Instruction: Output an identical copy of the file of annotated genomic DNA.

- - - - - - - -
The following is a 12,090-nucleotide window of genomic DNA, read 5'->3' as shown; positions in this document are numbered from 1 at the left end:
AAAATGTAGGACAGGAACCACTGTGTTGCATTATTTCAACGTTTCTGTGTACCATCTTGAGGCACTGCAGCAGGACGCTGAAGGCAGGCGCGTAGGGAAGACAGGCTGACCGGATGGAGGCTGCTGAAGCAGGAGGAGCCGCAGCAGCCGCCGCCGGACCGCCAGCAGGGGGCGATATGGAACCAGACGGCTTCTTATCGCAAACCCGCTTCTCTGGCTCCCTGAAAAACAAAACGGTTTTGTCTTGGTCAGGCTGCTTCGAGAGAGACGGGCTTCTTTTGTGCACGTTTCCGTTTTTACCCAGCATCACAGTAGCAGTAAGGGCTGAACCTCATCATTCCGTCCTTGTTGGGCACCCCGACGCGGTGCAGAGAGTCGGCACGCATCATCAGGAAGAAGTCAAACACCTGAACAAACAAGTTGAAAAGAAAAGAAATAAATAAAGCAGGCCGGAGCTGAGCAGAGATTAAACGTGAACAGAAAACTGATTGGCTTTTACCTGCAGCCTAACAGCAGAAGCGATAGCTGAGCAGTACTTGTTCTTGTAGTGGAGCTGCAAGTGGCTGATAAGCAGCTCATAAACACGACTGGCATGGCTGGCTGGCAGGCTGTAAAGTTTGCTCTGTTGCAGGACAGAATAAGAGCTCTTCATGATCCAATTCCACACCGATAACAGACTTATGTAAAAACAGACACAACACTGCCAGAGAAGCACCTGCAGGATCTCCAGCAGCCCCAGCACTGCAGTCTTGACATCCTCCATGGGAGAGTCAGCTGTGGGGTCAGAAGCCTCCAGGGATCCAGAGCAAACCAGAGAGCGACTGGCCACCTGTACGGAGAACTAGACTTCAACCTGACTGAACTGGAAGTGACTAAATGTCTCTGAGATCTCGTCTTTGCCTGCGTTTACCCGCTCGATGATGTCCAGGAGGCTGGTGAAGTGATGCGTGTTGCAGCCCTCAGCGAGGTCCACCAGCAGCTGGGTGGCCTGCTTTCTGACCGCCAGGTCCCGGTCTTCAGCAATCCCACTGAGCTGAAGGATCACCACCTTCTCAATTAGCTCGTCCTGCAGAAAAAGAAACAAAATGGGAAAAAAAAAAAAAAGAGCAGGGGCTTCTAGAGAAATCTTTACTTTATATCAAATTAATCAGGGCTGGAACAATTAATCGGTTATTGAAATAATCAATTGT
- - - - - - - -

The following is a 12,090-nucleotide window of genomic DNA, read 5'->3' as shown; positions in this document are numbered from 1 at the left end:
AAAATGTAGGACAGGAACCACTGTGTTGCATTATTTCAACGTTTCTGTGTACCATCTTGAGGCACTGCAGCAGGACGCTGAAGGCAGGCGCGTAGGGAAGACAGGCTGACCGGATGGAGGCTGCTGAAGCAGGAGGAGCCGCAGCAGCCGCCGCCGGACCGCCAGCAGGGGGCGATATGGAACCAGACGGCTTCTTATCGCAAACCCGCTTCTCTGGCTCCCTGAAAAACAAAACGGTTTTGTCTTGGTCAGGCTGCTTCGAGAGAGACGGGCTTCTTTTGTGCACGTTTCCGTTTTTACCCAGCATCACAGTAGCAGTAAGGGCTGAACCTCATCATTCCGTCCTTGTTGGGCACCCCGACGCGGTGCAGAGAGTCGGCACGCATCATCAGGAAGAAGTCAAACACCTGAACAAACAAGTTGAAAAGAAAAGAAATAAATAAAGCAGGCCGGAGCTGAGCAGAGATTAAACGTGAACAGAAAACTGATTGGCTTTTACCTGCAGCCTAACAGCAGAAGCGATAGCTGAGCAGTACTTGTTCTTGTAGTGGAGCTGCAAGTGGCTGATAAGCAGCTCATAAACACGACTGGCATGGCTGGCTGGCAGGCTGTAAAGTTTGCTCTGTTGCAGGACAGAATAAGAGCTCTTCATGATCCAATTCCACACCGATAACAGACTTATGTAAAAACAGACACAACACTGCCAGAGAAGCACCTGCAGGATCTCCAGCAGCCCCAGCACTGCAGTCTTGACATCCTCCATGGGAGAGTCAGCTGTGGGGTCAGAAGCCTCCAGGGATCCAGAGCAAACCAGAGAGCGACTGGCCACCTGTACGGAGAACTAGACTTCAACCTGACTGAACTGGAAGTGACTAAATGTCTCTGAGATCTCGTCTTTGCCTGCGTTTACCCGCTCGATGATGTCCAGGAGGCTGGTGAAGTGATGCGTGTTGCAGCCCTCAGCGAGGTCCACCAGCAGCTGGGTGGCCTGCTTTCTGACCGCCAGGTCCCGGTCTTCAGCAATCCCACTGAGCTGAAGGATCACCACCTTCTCAATTAGCTCGTCCTGCAGAAAAAGAAACAAAATGGGAAAAAAAAAAAAAAGAGCAGGGGCTTCTAGAGAAATCTTTACTTTATATCAAATTAATCAGGGCTGGAACAATTAATCGGTTATTGAAATAATCAATTGT